In an embodiment of the invention hereinafter to be described the predetermined areas in successive secondary processing steps are so selected as to produce a secondary wall structure having a cell dividing portion which divides the primary cell into a first subcell which extends from the cell dividing portion towards the front face of the component and a second subcell which extends from the cell dividing portion towards the rear face of the component and a support portion which extends from the cell dividing portion to either the front face or the rear face of the component, whereby the cell dividing portion is held at the predetermined level within the primary cell by its support from the support portion.

In a specific embodiment of the invention hereinafter to be described the support portion is a support wall or walls which extends or extend from either the front face of the component or from the rear face of the component to the cell dividing portion.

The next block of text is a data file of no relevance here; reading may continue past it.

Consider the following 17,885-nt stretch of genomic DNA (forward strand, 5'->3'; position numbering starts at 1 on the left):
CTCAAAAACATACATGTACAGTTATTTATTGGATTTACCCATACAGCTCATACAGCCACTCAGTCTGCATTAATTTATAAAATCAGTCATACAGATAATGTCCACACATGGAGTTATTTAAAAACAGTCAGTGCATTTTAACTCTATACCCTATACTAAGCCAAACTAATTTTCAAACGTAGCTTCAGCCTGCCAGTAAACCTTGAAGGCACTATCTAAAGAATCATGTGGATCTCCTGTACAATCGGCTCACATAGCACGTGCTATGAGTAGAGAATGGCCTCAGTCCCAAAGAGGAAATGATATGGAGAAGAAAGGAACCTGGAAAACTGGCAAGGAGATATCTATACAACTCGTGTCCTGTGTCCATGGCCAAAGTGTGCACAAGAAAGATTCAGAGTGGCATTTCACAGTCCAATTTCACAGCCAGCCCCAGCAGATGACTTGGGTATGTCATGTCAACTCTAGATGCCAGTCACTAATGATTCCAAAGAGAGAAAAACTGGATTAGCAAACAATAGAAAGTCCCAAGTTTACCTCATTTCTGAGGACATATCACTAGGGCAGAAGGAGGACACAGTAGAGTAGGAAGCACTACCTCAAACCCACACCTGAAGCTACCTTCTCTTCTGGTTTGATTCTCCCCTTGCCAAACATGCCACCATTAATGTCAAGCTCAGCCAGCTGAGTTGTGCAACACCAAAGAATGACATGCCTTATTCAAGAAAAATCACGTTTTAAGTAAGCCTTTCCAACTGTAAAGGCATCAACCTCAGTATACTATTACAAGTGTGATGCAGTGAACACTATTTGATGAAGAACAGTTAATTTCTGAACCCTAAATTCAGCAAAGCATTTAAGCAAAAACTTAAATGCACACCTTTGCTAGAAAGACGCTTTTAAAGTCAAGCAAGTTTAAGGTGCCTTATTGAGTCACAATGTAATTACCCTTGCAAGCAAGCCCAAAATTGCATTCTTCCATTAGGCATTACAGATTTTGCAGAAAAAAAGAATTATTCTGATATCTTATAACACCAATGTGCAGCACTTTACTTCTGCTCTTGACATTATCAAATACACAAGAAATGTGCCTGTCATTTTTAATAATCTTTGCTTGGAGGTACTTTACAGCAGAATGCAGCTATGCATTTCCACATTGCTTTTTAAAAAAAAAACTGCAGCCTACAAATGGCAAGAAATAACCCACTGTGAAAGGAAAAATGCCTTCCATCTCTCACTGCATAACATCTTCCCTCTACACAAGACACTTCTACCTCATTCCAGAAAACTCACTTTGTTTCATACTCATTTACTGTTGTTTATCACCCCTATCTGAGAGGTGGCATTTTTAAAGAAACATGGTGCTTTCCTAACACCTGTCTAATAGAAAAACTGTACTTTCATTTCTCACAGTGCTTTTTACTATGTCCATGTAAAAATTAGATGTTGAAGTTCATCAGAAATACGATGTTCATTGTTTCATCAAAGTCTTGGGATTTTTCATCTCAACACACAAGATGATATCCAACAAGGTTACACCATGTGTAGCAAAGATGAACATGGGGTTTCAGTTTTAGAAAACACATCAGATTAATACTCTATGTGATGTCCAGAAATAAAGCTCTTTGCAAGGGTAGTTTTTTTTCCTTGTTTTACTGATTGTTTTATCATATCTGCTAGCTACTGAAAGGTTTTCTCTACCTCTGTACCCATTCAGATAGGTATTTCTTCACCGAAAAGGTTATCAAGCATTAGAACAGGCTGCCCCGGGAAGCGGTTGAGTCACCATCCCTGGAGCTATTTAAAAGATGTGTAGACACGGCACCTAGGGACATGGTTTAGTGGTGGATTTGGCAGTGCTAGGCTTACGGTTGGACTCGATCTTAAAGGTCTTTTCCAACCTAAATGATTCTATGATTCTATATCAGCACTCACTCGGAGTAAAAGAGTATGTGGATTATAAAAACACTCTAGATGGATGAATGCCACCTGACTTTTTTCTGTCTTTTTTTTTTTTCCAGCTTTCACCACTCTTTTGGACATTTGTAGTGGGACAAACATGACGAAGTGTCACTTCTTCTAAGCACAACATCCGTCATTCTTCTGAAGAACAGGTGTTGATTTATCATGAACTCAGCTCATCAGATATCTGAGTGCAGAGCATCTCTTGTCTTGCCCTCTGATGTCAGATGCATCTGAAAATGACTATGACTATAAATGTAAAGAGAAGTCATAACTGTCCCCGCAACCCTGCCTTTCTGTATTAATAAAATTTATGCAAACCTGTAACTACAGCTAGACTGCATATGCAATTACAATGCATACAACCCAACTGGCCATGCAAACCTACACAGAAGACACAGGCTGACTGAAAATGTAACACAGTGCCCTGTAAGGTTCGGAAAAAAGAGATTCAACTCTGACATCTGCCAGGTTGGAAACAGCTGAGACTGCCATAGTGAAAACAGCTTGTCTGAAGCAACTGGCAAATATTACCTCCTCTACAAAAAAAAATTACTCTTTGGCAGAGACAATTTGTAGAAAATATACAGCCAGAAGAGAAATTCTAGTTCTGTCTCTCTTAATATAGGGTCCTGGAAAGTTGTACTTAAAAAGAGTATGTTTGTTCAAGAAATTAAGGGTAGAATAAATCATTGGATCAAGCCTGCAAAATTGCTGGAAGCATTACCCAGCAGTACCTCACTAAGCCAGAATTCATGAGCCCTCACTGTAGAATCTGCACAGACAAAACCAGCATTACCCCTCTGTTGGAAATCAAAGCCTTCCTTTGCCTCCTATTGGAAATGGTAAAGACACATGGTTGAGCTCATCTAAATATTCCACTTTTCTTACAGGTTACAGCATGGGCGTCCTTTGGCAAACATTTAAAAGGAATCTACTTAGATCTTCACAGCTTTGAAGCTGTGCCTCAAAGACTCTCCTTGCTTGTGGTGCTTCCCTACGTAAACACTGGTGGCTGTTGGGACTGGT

In yet another embodiment of the invention hereinafter to be described the predetermined areas in successive secondary processing steps are so selected as to produce a secondary wall structure having cell dividing wall portions which divide the or each primary cell into a first subcell which extends from the front face of the component to the rear face of the component and which is bounded by the secondary wall structure and a first part of the primary cell and a second subcell which extends from the front face of the component to the rear face of the component and which is bounded by the secondary wall structure and another part of the primary cell.